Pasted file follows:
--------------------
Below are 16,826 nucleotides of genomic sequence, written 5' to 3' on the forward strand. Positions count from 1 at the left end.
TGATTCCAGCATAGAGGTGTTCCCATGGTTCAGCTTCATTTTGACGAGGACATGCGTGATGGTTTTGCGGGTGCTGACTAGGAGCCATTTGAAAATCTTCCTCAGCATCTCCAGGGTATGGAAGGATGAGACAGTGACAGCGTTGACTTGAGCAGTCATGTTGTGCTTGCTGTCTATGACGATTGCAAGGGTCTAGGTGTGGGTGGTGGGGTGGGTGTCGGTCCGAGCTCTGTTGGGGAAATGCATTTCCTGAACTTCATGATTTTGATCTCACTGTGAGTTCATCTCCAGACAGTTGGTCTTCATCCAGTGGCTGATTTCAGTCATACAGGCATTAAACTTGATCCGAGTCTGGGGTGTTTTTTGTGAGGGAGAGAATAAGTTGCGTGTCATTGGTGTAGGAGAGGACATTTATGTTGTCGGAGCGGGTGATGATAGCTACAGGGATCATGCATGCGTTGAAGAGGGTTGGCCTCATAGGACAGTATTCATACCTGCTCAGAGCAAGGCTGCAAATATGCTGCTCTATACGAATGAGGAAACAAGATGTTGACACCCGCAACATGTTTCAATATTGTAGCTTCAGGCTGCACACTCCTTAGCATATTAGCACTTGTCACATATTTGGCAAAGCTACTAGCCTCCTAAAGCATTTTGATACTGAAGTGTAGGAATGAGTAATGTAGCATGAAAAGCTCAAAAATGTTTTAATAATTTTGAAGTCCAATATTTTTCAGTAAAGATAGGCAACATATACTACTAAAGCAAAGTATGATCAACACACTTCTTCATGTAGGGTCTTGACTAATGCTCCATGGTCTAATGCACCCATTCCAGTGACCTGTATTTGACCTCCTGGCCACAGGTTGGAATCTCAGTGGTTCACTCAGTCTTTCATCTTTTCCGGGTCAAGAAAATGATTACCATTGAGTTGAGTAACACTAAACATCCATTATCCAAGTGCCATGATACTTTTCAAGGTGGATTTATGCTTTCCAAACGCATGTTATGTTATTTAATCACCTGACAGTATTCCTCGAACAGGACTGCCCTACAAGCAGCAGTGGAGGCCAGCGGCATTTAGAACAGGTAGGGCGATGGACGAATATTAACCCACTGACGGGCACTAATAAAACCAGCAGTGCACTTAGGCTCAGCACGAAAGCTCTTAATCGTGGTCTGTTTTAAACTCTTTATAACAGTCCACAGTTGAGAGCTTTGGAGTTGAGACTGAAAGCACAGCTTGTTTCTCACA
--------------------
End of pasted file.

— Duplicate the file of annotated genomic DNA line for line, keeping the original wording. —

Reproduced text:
Below are 16,826 nucleotides of genomic sequence, written 5' to 3' on the forward strand. Positions count from 1 at the left end.
TGATTCCAGCATAGAGGTGTTCCCATGGTTCAGCTTCATTTTGACGAGGACATGCGTGATGGTTTTGCGGGTGCTGACTAGGAGCCATTTGAAAATCTTCCTCAGCATCTCCAGGGTATGGAAGGATGAGACAGTGACAGCGTTGACTTGAGCAGTCATGTTGTGCTTGCTGTCTATGACGATTGCAAGGGTCTAGGTGTGGGTGGTGGGGTGGGTGTCGGTCCGAGCTCTGTTGGGGAAATGCATTTCCTGAACTTCATGATTTTGATCTCACTGTGAGTTCATCTCCAGACAGTTGGTCTTCATCCAGTGGCTGATTTCAGTCATACAGGCATTAAACTTGATCCGAGTCTGGGGTGTTTTTTGTGAGGGAGAGAATAAGTTGCGTGTCATTGGTGTAGGAGAGGACATTTATGTTGTCGGAGCGGGTGATGATAGCTACAGGGATCATGCATGCGTTGAAGAGGGTTGGCCTCATAGGACAGTATTCATACCTGCTCAGAGCAAGGCTGCAAATATGCTGCTCTATACGAATGAGGAAACAAGATGTTGACACCCGCAACATGTTTCAATATTGTAGCTTCAGGCTGCACACTCCTTAGCATATTAGCACTTGTCACATATTTGGCAAAGCTACTAGCCTCCTAAAGCATTTTGATACTGAAGTGTAGGAATGAGTAATGTAGCATGAAAAGCTCAAAAATGTTTTAATAATTTTGAAGTCCAATATTTTTCAGTAAAGATAGGCAACATATACTACTAAAGCAAAGTATGATCAACACACTTCTTCATGTAGGGTCTTGACTAATGCTCCATGGTCTAATGCACCCATTCCAGTGACCTGTATTTGACCTCCTGGCCACAGGTTGGAATCTCAGTGGTTCACTCAGTCTTTCATCTTTTCCGGGTCAAGAAAATGATTACCATTGAGTTGAGTAACACTAAACATCCATTATCCAAGTGCCATGATACTTTTCAAGGTGGATTTATGCTTTCCAAACGCATGTTATGTTATTTAATCACCTGACAGTATTCCTCGAACAGGACTGCCCTACAAGCAGCAGTGGAGGCCAGCGGCATTTAGAACAGGTAGGGCGATGGACGAATATTAACCCACTGACGGGCACTAATAAAACCAGCAGTGCACTTAGGCTCAGCACGAAAGCTCTTAATCGTGGTCTGTTTTAAACTCTTTATAACAGTCCACAGTTGAGAGCTTTGGAGTTGAGACTGAAAGCACAGCTTGTTTCTCACA